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Hebrews 1:10


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#1 Fortigurn

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Posted 13 June 2003 - 06:21 AM

Hebrews 1:10 quotes directly from Psalm 102:

Hebrews 1:
10And, Thou, Lord, in the beginning hast laid the foundation of the earth; and the heavens are the works of thine hands:
11They shall perish; but thou remainest; and they all shall wax old as doth a garment;
12And as a vesture shalt thou fold them up, and they shall be changed: but thou art the same, and thy years shall not fail.


Of whom is this speaking? Is it speaking of Christ or God? The trinitarian says it speaks of Christ as God - ignoring completely the context of the Psalm from which it was quoted.

#2 Fortigurn

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Posted 13 June 2003 - 06:22 AM

Firstly, we have a major contradiction in the trinitarian theology. How can a God have a God? A God is by definition the Almighty Being whom you worship.
Trinitarians would have us believe that Christ is the God of the Father - a complete absurdity!

Fortunately, with a wave of his Secret Decoder Ring, the trinitarian can dismiss this absurdity, and say that we just have to believe it anyway, because God can do anything - even be subordinate to His son, and refer to Christ as His God. Well... whatever.

Secondly, the appeal to the quote from Psalm 102 is blatantly out of context. Let's put it in context, shall we?

#3 Fortigurn

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Posted 13 June 2003 - 06:23 AM

Remember, the trinitarian is claiming that this psalm is narrated by God the Father to God the son:

Psalm 102:
1 Hear my prayer, O LORD, and let my cry come unto Thee.

2Hide not Thy face from me in the day when I am in trouble; incline Thine ear unto me: in the day when I call answer me speedily.

3For my days are consumed like smoke, and my bones are burned as an hearth.

4My heart is smitten, and withered like grass; so that I forget to eat my bread.

5By reason of the voice of my groaning my bones cleave to my skin.

6I am like a pelican of the wilderness: I am like an owl of the desert.

7I watch, and am as a sparrow alone upon the house top.

8Mine enemies reproach me all the day; and they that are mad against me are sworn against me.

9For I have eaten ashes like bread, and mingled my drink with weeping,

10Because of Thine indignation and Thy wrath: for Thou hast lifted me up, and cast me down.

11My days are like a shadow that declineth; and I am withered like grass.


That's God speaking to Christ, is it? Read it through to the end - you will find that it is David speaking directly to God.
There is no possible way it could be referring to the Father speaking to the son.

#4 Fortigurn

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Posted 13 June 2003 - 06:24 AM

So having described the son as greater than the angels, on the authority of God Himself, Paul then quotes a psalm which speaks clearly of the authority
of God over all, including the son. The natural progression in Hebrews is utterly unmistakable:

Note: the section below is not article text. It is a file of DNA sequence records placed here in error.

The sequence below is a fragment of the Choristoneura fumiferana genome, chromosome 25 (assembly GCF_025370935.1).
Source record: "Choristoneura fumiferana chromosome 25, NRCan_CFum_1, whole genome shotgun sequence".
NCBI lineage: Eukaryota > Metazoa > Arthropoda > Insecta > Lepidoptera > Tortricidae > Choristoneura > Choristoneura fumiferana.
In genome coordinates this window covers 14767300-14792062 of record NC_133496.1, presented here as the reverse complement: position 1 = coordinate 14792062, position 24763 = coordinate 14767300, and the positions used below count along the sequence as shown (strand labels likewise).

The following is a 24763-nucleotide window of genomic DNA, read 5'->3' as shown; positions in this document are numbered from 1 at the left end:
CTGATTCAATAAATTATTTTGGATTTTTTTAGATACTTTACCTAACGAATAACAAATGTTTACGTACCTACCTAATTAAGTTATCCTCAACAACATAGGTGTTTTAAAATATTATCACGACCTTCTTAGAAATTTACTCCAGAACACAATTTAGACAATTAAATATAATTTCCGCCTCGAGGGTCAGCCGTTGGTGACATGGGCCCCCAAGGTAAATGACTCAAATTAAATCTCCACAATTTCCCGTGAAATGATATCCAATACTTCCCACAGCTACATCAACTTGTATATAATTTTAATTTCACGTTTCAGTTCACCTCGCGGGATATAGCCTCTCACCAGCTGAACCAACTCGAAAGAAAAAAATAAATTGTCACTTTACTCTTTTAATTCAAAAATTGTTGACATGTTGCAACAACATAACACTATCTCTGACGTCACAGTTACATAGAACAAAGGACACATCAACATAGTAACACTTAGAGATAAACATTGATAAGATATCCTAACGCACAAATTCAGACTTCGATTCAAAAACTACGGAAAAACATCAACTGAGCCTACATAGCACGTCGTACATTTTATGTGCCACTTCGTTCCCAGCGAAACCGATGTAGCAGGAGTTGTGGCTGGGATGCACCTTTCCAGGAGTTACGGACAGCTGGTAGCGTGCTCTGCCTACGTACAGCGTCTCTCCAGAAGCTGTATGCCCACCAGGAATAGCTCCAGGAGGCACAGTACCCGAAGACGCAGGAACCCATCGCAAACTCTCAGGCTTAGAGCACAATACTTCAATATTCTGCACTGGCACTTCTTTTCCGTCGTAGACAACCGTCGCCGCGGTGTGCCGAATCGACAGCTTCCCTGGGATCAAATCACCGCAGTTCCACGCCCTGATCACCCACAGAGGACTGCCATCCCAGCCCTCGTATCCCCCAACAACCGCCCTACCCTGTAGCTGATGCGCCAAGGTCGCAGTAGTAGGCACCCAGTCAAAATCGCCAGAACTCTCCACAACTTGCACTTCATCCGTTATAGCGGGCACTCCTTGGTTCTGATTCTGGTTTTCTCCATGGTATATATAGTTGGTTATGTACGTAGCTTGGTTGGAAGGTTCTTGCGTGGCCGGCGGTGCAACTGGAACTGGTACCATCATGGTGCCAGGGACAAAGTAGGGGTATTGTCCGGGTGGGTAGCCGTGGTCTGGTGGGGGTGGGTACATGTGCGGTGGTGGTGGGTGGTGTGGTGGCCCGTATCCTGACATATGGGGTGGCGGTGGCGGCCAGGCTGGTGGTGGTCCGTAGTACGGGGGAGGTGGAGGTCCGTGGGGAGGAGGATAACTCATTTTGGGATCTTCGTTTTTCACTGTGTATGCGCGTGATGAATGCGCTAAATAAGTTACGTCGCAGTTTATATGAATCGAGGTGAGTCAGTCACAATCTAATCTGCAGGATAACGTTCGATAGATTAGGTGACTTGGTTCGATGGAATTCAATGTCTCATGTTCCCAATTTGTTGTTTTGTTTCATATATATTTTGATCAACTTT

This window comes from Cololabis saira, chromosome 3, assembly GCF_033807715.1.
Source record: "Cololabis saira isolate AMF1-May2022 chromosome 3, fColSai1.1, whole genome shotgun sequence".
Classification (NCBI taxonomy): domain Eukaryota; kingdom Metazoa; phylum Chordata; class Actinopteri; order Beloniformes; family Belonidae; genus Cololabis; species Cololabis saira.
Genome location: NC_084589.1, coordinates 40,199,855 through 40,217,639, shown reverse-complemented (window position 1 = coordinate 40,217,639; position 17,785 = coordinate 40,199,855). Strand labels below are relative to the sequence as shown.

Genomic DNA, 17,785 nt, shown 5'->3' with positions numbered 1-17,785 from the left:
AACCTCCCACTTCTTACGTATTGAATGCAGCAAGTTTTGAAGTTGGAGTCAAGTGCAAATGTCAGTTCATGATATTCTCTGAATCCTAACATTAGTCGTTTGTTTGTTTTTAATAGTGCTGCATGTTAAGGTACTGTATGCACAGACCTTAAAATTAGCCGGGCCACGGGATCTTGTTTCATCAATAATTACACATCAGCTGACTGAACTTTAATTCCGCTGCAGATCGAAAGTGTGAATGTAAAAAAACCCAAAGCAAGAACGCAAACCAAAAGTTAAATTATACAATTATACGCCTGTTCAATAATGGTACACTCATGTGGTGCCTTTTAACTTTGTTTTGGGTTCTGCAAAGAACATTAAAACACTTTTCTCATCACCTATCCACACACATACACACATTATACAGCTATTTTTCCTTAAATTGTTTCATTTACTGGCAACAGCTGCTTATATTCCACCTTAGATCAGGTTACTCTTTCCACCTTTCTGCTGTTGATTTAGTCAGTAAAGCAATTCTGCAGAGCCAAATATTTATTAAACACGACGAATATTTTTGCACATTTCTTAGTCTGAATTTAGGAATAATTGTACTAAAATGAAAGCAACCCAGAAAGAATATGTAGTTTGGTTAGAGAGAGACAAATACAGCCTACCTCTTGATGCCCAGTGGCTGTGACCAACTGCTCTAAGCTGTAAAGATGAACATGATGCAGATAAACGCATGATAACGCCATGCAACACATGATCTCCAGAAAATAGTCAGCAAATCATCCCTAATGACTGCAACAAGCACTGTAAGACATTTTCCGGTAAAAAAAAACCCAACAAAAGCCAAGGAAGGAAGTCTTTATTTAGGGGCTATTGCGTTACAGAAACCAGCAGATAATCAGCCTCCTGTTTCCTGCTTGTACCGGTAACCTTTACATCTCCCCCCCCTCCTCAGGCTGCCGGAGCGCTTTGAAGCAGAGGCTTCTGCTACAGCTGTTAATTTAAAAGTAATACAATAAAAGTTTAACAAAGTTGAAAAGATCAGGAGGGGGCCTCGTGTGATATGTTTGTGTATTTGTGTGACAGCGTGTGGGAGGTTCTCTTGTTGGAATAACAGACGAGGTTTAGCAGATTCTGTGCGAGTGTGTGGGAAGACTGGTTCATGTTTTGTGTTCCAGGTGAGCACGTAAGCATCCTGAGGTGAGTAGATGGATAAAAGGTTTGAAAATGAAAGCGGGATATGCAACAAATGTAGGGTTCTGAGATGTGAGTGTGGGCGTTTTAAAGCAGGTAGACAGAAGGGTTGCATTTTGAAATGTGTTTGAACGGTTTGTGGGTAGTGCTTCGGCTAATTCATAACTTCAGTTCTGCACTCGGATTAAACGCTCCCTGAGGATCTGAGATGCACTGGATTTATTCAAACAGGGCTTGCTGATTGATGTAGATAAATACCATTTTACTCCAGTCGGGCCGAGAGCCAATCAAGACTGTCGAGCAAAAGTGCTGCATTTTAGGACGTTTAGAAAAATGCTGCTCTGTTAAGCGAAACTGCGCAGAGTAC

- The son is greater than the fathers and the prophets - because he has been exalted above them

- The son is greater than the angels - because he has obtained a better name and authority than they, and he is the sonof God

- The son is worthy of worship even by the angels, who are powerful as it is - because he has been annointed above all, and given a Kingdom

- God is above all] - because He laid the foundations of the heaven and the earth, and all power is His

- God is above all - because He alone has the authority to place Christ above the angels

- Christ is above the angels - because he has been given authority over them

- Therefore we ought to give heed to the words of Christ, since we are lower than even the angels, who are lower than Christ (who is lower than God)

#5 Fortigurn

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Posted 13 June 2003 - 06:24 AM

The progression simply, in ascending and descending order:

__The fathers and prophets

____The angels

______Christ

_________God

______Christ

____The angels

___The descendants of the fathers and prophets)

The structure here is unmistakably a classic ring composition common to both Hebrew and Greek literature.
It ascends in natural order from man to God, and it descends in natural order from God to man again.
In addition, it is perfectly in accordance with the Divine hierarchy elsewhere recorded - God, Christ, angels, man.

#6 Fortigurn

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Posted 13 June 2003 - 06:24 AM

This chapter is redolent with the subordination of the son to the Father:

- Christ was made higher than the angels - he was not higher previously, and he was made higher by God, who is higher than he
(It is made manifest again that Christ was lower than the angels, when Paul tells us in chapter 2 that Christ was 'lower than the angels'.)

- Christ obtained by inheritance a better name than the angels - he did not have it previously, and he inherited it from God, who bequeathed it to him as one greater than he

- Christ was begotten - God was never begotten

- Christ was annointed by God - the one who annoints has the higher authority than the one annointed

- Christ is seated at the right hand of the Father until the Father subdues his enemies - it is the Father who delivers the Kingdom to the son, being greater than he




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